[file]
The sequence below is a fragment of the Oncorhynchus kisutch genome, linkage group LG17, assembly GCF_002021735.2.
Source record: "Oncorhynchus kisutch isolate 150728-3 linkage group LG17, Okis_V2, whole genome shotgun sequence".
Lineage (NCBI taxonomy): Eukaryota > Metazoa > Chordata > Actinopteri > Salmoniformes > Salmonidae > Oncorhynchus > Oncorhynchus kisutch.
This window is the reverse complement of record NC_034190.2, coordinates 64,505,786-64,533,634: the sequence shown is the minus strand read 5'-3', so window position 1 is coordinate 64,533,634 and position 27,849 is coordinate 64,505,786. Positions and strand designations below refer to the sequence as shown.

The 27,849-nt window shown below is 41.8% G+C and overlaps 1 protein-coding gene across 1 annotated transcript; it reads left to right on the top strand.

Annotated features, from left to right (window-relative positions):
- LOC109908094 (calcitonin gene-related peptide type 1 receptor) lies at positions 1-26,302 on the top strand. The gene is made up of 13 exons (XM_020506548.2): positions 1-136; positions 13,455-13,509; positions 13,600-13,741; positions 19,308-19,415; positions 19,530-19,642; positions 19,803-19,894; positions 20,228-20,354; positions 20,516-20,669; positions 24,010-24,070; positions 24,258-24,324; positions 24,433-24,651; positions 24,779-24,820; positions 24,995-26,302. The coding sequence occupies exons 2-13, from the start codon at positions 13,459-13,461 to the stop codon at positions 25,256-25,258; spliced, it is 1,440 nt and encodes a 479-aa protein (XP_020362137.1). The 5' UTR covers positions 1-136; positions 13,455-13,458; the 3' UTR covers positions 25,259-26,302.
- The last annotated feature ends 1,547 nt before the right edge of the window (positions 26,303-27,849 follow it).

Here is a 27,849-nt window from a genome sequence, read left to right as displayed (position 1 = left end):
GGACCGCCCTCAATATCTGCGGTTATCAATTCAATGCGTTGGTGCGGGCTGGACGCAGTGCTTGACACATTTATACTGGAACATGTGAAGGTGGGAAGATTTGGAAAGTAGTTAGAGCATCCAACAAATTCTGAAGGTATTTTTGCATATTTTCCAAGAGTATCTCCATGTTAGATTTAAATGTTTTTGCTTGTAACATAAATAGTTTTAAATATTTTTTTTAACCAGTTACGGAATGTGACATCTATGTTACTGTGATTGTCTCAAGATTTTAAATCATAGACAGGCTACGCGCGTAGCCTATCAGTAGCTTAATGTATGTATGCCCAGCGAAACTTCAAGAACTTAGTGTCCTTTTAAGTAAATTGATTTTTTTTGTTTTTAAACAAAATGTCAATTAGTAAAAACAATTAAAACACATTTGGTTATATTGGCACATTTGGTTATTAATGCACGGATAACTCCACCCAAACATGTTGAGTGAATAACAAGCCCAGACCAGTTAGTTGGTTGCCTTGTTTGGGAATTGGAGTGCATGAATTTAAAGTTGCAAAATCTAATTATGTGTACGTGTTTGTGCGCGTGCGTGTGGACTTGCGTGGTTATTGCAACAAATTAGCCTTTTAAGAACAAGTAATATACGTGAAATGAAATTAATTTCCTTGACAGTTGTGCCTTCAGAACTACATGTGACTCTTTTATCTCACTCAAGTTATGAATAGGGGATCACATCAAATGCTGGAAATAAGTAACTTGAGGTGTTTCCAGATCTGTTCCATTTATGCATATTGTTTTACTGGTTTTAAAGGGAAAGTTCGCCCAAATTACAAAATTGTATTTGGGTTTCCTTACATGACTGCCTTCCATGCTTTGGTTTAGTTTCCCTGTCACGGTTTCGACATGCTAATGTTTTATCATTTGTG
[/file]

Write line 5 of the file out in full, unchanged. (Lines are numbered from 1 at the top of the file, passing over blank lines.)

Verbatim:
The 27,849-nt window shown below is 41.8% G+C and overlaps 1 protein-coding gene across 1 annotated transcript; it reads left to right on the top strand.